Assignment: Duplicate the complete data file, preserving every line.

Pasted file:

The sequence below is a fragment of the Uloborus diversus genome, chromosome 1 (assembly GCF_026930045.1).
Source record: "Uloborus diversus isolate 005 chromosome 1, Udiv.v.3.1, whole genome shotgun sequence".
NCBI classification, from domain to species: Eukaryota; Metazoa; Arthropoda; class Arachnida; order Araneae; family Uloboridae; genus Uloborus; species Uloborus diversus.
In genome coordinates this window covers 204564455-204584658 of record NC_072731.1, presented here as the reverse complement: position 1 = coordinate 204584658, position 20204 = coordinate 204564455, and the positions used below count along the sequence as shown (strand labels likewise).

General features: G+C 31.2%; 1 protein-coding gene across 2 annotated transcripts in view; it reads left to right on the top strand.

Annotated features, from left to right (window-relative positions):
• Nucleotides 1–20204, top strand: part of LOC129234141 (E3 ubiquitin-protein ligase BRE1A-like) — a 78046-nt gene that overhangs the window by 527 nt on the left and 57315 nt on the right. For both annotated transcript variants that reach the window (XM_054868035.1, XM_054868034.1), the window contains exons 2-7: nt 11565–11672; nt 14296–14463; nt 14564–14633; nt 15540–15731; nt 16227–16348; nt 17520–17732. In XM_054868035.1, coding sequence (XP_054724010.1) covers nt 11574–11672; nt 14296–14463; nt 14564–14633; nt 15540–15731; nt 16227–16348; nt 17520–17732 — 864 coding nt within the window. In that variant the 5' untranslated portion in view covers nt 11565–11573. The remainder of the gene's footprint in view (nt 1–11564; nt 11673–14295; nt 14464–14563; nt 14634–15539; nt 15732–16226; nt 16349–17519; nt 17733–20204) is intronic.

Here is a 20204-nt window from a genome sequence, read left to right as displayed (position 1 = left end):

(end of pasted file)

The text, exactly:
The sequence below is a fragment of the Uloborus diversus genome, chromosome 1 (assembly GCF_026930045.1).
Source record: "Uloborus diversus isolate 005 chromosome 1, Udiv.v.3.1, whole genome shotgun sequence".
NCBI classification, from domain to species: Eukaryota; Metazoa; Arthropoda; class Arachnida; order Araneae; family Uloboridae; genus Uloborus; species Uloborus diversus.
In genome coordinates this window covers 204564455-204584658 of record NC_072731.1, presented here as the reverse complement: position 1 = coordinate 204584658, position 20204 = coordinate 204564455, and the positions used below count along the sequence as shown (strand labels likewise).

General features: G+C 31.2%; 1 protein-coding gene across 2 annotated transcripts in view; it reads left to right on the top strand.

Annotated features, from left to right (window-relative positions):
• Nucleotides 1–20204, top strand: part of LOC129234141 (E3 ubiquitin-protein ligase BRE1A-like) — a 78046-nt gene that overhangs the window by 527 nt on the left and 57315 nt on the right. For both annotated transcript variants that reach the window (XM_054868035.1, XM_054868034.1), the window contains exons 2-7: nt 11565–11672; nt 14296–14463; nt 14564–14633; nt 15540–15731; nt 16227–16348; nt 17520–17732. In XM_054868035.1, coding sequence (XP_054724010.1) covers nt 11574–11672; nt 14296–14463; nt 14564–14633; nt 15540–15731; nt 16227–16348; nt 17520–17732 — 864 coding nt within the window. In that variant the 5' untranslated portion in view covers nt 11565–11573. The remainder of the gene's footprint in view (nt 1–11564; nt 11673–14295; nt 14464–14563; nt 14634–15539; nt 15732–16226; nt 16349–17519; nt 17733–20204) is intronic.

Here is a 20204-nt window from a genome sequence, read left to right as displayed (position 1 = left end):